The world of Ian Holloway is one I’m certain that we as mere spectators will never be able to fully understand. This week has seen his beloved Blackpool side suffer a continued run of defeats and their talismanic skipper Charlie Adam moving ever closer to a departure from the club. However, Holloway has once again excelled himself in his frank, honest and admirable addresses to the press.
Tuesday night saw Blackpool two goals to the good against the unbeaten league leaders Manchester United come half time. Dreamland for the Tangerines. However, when they were cruelly denied a stonewall penalty at the start of the second period, the mood became rather ominous. Things just started to feel like they were tilting in United’s direction. The game finished 3-2 to United, the half time score turned completely on it’s head, Blackpool fans and players alike were left in a state of disbelief.
In spite of this disappointment, Ian Holloway once again outdid himself in his post match interview. When quizzed over the controversial penalty decision his response was “deary, deary me”. He was understandably upset by a game changing decision in arguably the biggest match Blackpool have had in decades but he still had the honesty and decency to laud his opposite number Sir Alex Ferguson and his side for their “awesome comeback.” “What a team they are” he proclaimed in awe and respect of the comeback his counterparts had just inflicted upon his side.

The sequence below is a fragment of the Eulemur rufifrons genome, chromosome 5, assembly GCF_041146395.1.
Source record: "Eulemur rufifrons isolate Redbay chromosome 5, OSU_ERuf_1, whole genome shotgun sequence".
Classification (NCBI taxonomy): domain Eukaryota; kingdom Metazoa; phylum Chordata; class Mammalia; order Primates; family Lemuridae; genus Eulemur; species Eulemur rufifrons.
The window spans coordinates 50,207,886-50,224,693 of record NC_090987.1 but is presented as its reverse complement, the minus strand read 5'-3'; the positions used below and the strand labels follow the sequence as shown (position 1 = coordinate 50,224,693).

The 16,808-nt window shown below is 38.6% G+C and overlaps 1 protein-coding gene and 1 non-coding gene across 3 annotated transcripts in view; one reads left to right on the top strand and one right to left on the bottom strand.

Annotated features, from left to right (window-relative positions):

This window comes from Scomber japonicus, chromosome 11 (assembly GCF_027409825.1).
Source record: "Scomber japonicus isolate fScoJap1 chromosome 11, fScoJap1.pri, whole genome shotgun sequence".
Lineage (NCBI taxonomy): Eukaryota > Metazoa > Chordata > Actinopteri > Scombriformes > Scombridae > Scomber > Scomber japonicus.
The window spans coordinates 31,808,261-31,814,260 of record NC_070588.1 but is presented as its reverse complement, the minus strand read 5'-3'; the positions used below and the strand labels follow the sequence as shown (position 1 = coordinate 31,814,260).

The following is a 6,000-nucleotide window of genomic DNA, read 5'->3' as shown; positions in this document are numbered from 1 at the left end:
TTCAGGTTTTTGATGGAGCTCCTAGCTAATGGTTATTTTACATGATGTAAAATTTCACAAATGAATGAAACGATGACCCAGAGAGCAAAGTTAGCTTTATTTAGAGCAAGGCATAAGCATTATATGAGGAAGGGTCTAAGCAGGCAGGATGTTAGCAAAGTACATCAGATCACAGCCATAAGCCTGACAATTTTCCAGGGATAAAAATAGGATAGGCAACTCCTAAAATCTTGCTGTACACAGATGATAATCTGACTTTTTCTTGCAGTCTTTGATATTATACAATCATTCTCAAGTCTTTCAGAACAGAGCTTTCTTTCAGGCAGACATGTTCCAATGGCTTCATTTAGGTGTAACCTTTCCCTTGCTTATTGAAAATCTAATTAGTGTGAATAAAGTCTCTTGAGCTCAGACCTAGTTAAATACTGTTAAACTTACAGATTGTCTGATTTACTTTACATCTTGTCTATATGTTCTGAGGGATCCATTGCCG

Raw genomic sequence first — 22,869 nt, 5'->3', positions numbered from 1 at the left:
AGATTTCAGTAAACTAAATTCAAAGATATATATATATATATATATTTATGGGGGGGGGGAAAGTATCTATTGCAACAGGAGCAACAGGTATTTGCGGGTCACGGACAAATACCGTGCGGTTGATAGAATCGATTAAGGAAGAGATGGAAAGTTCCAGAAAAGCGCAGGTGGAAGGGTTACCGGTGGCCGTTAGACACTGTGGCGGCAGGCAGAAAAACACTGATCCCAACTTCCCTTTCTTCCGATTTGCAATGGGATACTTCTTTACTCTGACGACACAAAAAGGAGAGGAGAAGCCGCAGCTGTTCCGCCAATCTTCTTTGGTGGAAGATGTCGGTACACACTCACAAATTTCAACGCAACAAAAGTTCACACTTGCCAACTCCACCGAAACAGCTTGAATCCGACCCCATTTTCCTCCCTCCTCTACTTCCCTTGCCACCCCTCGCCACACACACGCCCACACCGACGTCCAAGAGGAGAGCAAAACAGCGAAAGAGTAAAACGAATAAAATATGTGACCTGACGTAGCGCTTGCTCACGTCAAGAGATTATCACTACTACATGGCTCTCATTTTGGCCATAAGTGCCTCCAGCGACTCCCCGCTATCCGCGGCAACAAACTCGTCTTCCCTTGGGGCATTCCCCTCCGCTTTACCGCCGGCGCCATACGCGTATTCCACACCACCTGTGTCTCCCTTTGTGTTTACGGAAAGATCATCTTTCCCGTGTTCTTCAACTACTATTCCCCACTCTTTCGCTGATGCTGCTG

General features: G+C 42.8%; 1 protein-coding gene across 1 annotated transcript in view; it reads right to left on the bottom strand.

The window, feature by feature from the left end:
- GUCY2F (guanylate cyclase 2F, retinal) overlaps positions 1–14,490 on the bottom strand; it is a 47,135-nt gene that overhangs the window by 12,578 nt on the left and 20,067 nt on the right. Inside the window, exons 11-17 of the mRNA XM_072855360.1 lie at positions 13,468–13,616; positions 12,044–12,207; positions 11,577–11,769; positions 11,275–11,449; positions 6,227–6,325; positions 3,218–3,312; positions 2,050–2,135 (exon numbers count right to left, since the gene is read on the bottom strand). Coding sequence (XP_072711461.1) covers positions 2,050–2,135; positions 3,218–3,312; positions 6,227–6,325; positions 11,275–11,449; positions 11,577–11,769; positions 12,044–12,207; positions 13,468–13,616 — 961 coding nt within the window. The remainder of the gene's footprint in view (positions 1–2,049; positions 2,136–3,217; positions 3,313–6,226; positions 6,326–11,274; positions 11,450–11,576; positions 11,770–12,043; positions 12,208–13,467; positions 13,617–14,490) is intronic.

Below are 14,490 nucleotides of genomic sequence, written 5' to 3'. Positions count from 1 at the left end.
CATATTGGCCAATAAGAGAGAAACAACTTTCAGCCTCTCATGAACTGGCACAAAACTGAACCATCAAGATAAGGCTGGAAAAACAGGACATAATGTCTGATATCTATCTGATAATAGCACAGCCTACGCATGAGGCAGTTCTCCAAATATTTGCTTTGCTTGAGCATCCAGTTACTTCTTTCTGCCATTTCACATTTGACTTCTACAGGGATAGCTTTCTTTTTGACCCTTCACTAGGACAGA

This decision to not dwell on the poor decision of the officials and his side’s failure to close out against major opposition, but instead, to heap praise upon their opponents is indicative of Holloway’s sheer love of the game. He is the sort of character than can stand back and appreciate that there will be human error in top-level and fast-paced professional sport. He knows that his side will have had their fair share of luck along the way and is simply appreciative of the finer things his beloved sport has to offer.
It is this infectious attitude towards the game that has inspired Blackpool to the brilliant position the club find themselves in at the moment. The sort of spirit that has, as Holloway so brilliantly portrayed in the week, had the Blackpool players responding to such adversity as the potential loss of their captain to Liverpool by singing “You’ll never walk alone” to him as he entered the dressing room. Only a club run by a character like Holloway, and there aren’t that many of them, could demonstrate such humour and togetherness.
With the likes of Manchester City and their financial bulk it is easy to believe that football has lost it’s soul and it’s romance. Ian Holloway, whilst leading his Blackpool side to achievements seemingly way beyond their means, has brought heart back into the Premier League in abundance. For the greater good of English football we need teams like Blackpool and managers like Holloway there as a presence in the upper echelons of the game. To say they have been a ‘breath of fresh air’ would be terribly cliché, but they simply have been.